John Wilson

Well-Known Member
No knife is perfect for every use, or every user. Any design will always be a compromise, and if you look at it that way the choices you make become clearer to you- because you weigh the pros and cons of the compromise and the answer becomes clear.

Choils are a good example. Choils do get caught on stuff... sometimes. When I worked on boats and was pull cutting rope and line all the time, having a choil aggravated me bad. However, that's the only time a choil ever got on my nerves. For normal day to day stuff the choil is no issue at all for me.

But the problem I kept running into on blades with no choil is that after a few sharpenings you have to figure out what you're going to do with that funky angle you begin to develop at the end of the cutting edge. (Assuming there was a plunge line and some sort of finger guard/notch).

On the PRO side of choils, they make sharpening so much easier. They also eliminate that funky little angle you end up with at the plunge. And personally I think they look really cool.
 

TimGinMN

Well-Known Member
I like functionality my vote would be number 2, the finger well and Recasso will keep your finger safe and the Choil is great for easy sharpening.
That was my first thought about design 1, that it looks like that finger well would be sharp and cut you if you slipped. I would like the plunge/recasso on number 2 without the choil… maybe?
 

Kevin R. Cashen

Super Moderator
….But the problem I kept running into on blades with no choil is that after a few sharpenings you have to figure out what you're going to do with that funky angle you begin to develop at the end of the cutting edge. (Assuming there was a plunge line and some sort of finger guard/notch).

On the PRO side of choils, they make sharpening so much easier. They also eliminate that funky little angle you end up with at the plunge. And personally I think they look really cool.
I will have to give the dissenting opinion here. I like choils except for fillets and kitchen knives because they do not look good on those to me. I like having the notch for sharpening purposes and it gives me a place to always put my plunge.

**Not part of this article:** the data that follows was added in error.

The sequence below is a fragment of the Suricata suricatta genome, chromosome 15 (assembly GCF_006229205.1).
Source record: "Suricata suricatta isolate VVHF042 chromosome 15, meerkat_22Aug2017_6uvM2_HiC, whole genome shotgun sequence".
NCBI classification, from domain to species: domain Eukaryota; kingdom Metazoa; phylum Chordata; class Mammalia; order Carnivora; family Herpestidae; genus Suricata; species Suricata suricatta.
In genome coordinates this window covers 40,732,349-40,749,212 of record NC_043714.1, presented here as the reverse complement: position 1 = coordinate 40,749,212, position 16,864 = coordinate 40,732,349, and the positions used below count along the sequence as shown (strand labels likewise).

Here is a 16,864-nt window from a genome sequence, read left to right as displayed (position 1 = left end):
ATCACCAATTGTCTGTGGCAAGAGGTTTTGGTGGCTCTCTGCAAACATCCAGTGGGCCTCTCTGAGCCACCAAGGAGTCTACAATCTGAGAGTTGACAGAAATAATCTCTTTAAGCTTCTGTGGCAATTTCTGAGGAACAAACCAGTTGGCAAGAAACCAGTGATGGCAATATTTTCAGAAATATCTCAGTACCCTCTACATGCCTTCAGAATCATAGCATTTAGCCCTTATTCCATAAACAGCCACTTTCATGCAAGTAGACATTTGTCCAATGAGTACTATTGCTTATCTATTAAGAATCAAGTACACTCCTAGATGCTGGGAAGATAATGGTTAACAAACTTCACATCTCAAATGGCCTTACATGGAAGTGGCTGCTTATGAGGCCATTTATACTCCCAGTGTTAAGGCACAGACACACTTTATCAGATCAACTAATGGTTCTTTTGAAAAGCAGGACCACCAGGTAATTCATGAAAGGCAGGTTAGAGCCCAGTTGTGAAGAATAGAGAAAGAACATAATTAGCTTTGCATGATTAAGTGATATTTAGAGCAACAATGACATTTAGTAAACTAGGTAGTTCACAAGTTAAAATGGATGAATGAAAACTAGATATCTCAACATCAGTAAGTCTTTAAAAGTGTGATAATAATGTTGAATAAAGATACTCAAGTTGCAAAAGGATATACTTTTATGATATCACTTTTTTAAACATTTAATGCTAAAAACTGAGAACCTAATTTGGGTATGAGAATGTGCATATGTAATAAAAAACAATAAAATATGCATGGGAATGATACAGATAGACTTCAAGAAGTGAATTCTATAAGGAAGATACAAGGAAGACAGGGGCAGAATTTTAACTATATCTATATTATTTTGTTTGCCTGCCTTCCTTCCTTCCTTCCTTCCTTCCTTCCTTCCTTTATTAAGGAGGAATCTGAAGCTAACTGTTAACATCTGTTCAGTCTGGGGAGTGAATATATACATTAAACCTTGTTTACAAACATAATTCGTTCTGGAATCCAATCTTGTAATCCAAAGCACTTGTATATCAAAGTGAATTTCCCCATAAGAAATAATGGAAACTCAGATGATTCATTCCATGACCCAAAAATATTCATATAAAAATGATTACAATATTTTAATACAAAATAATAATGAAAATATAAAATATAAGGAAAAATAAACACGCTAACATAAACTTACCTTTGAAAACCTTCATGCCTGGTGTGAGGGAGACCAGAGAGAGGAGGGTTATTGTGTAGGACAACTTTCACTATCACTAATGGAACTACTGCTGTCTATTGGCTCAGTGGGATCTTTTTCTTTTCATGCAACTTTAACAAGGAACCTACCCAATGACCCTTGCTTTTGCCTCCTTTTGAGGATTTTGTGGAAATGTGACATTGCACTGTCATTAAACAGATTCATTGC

Thank you so much for bringing this point up guys, these are my thoughts exactly. I have a small section in my knife design class/lecture devoted to this and how we need to think not so much about the exceptional cases but instead what every knife will face all the time, and sharpening is one of those things. If you are born in Michigan, it is with a hunting knife in your hand (our women are tough ;) ) and I have never really had as much of a problem with choil snagging as a blade that has limited use due to a whole area of the edge that gets less useable on every sharpening. That is also why I like the drop down edge without the choil cutout, it is the natural result for forging and allows one to take a clean flat stroke with the entire edge on a stone.
 

Mark Barone

Well-Known Member
Well here is the cutout. I’m really trying to master segments of knife making. This may be my first knife that the cut out is exactly how I planned the design. The new porta band helped and I really took my time scribing and grinding to the line.. it might seem like small potatoes but I want to be more precise in my work.
I usually mess up after this point . You know I didn’t if I keep posting pictures.

I still haven’t decided on the choil but leaning towards it. F3992CFE-817D-43C8-BFEE-DD4563401CA8.jpeg